Behavioural Risk Among Business Leaders – the Need for Monitoring

English: Royal Bank of Scotland building and c...

Royal Bank of Scotland (Photo credit: Wikipedia)

Company Boards should take urgent steps to monitor and review behavioural risk, amid warnings that narcissistic or hubristic Chairmen or Chief Executives can inflict serious damage on their businesses, according to a new study.

The study follows interviews with more than 80 Chairmen, CEOs and experienced Board Directors of leading UK and international corporations. It concluded that Boards find it hard to spot and even harder to deal with successful leaders who over time, as a result of their success and power, display characteristics which can endanger the wider organisation.

With examples like Fred Goodwin, former Chief Executive of Royal Bank of Scotland, Percy Barnevik, formerly of ABB and Jean-Marie Messier, who drove Vivendi to the edge of bankruptcy, boards often lack the focus, the tools and the confidence to address such business leaders. Such CEOs are often very high profile, both internally and externally, and this creates barriers to addressing dysfunctional behaviour. These barriers include awareness – simply being mindful of behavioural risk is important – but in addition Boards need to have the confidence to deal with a potential issue and the courage to tackle any problem in a timely way.

The study identified several symptoms in business leaders – seven potentially ‘deadly sins’ – that should alert Boards to growing behavioural risk:

  • Grandiosity and greed: Boards should be wary when CEOs start to become overly concerned with the trappings of office, losing sight of what is reasonable and conflating business and personal interests.
  • Over-concern with public profile: an organisation can suffer when leaders become addicted to the limelight, more focused on burnishing their own reputation than on promoting their business.
  • Hub and spoke  leadership style: The ‘hub and spoke’ model, in which the CEO interacts with his direct reports very much on an individual basis rather than collectively, serves to concentrate power, information and authority around one individual. It should be discouraged.
  • Over-management of the Board: Over time, as a CEO’s confidence grows, some come to dismiss the Board as a nuisance to be managed carefully so that it doesn’t get in their way.
  • Absence of contrary voices: A clear danger sign is when a CEO displays visible intolerance for challenge – whether it comes from members of his own team or from the Board.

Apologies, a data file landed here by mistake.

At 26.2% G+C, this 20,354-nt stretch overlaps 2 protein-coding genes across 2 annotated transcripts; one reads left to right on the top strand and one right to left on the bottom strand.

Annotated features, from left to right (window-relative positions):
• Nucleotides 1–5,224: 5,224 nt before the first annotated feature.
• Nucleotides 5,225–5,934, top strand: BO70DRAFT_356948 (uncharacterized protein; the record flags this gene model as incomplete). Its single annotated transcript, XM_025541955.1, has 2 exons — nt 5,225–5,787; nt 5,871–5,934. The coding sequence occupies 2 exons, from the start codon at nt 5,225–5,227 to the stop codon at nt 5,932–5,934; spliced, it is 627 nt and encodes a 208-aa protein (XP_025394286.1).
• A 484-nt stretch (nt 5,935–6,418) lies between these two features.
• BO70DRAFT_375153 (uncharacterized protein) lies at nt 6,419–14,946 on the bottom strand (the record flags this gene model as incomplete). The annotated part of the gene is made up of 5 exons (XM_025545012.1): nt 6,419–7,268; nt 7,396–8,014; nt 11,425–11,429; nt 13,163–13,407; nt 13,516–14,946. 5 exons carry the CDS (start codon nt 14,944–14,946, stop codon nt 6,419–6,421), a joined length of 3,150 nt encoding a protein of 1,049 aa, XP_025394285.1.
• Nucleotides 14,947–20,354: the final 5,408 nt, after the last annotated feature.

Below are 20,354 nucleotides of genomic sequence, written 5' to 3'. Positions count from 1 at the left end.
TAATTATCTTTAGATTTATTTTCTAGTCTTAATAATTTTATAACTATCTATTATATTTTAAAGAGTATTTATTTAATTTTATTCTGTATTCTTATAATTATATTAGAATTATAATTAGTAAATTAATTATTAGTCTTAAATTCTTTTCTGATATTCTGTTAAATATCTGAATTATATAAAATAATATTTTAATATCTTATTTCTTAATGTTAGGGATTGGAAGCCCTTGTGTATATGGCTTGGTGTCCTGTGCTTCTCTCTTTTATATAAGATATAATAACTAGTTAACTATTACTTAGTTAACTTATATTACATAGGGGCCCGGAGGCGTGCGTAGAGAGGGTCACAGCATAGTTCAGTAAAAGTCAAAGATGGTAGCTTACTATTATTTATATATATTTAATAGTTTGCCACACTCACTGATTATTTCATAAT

• Disdain for succession planning: Narcissistic CEOs have no interest in succession planning: they give little or no thought to the inevitability that they will have to move on at some point.
  • Distorted thinking and decision-making: Emboldened by success, CEOs can become victims of hubris and believe in their own infallibility. They may seek to do big M&A deals or take the business headlong into new arenas, driven by the thrill of leaving ever-bigger footprints.

The study shows that corporate history is littered with colourful tales of proud businesses brought to their knees by once-feted CEOs. Highlighting case studies from RBS, Enron, ABB and Vivendi, the report recommends five fundamental boardroom measures to help avert disastrous action by rogue CEOs.

  1. Prevention is better than cure – Boards should focus on managing the risks right from the moment of appointing the CEO.
  2. Build the right Board foundations  it is essential that the Chairman has the character and skills to keep the CEO in check and that the Directors have the experience and confidence to highlight and address concerns.
  3. Develop sharply attuned organisational  antennae – Boards must be able to identify as early and clearly as possible any potential behavioural issues that need to be addressed; direct access to the broader executive team is critical.
  4. Put behavioural risk explicitly on the Board agenda – behavioural risk must become an explicit part of the Board agenda, routinely discussed both so that issues can be identified and explored before they become major problems.
  5. Never shirk effective succession planning – Boards must ensure that they are always confident that they have succession plans in place and they are willing and able to enact them when required.

Implication:

It is vital that behavioural risk becomes an explicit part of the Board agenda, routinely discussed both so that issues can be identified and explored before they become major issues and so that CEOs do not interpret anything sinister in such discussions, rather recognising them merely as part of good governance.

From: MWM Consulting

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